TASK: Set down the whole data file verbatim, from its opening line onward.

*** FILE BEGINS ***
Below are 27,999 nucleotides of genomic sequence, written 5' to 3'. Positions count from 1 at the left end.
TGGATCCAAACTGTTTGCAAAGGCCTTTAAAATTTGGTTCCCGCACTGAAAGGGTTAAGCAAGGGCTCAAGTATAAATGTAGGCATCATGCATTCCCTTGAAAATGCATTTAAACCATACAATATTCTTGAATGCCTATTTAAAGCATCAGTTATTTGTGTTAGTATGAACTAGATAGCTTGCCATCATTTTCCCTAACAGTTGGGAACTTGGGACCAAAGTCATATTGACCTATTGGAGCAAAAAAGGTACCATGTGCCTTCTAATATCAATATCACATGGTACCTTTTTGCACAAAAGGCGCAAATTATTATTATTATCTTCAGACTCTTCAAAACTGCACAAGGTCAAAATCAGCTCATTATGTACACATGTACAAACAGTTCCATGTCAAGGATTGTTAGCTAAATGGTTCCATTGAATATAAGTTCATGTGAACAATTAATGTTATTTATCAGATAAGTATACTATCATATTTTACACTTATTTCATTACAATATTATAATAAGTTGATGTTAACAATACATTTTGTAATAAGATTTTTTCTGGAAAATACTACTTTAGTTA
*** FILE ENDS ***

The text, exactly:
Below are 27,999 nucleotides of genomic sequence, written 5' to 3'. Positions count from 1 at the left end.
TGGATCCAAACTGTTTGCAAAGGCCTTTAAAATTTGGTTCCCGCACTGAAAGGGTTAAGCAAGGGCTCAAGTATAAATGTAGGCATCATGCATTCCCTTGAAAATGCATTTAAACCATACAATATTCTTGAATGCCTATTTAAAGCATCAGTTATTTGTGTTAGTATGAACTAGATAGCTTGCCATCATTTTCCCTAACAGTTGGGAACTTGGGACCAAAGTCATATTGACCTATTGGAGCAAAAAAGGTACCATGTGCCTTCTAATATCAATATCACATGGTACCTTTTTGCACAAAAGGCGCAAATTATTATTATTATCTTCAGACTCTTCAAAACTGCACAAGGTCAAAATCAGCTCATTATGTACACATGTACAAACAGTTCCATGTCAAGGATTGTTAGCTAAATGGTTCCATTGAATATAAGTTCATGTGAACAATTAATGTTATTTATCAGATAAGTATACTATCATATTTTACACTTATTTCATTACAATATTATAATAAGTTGATGTTAACAATACATTTTGTAATAAGATTTTTTCTGGAAAATACTACTTTAGTTA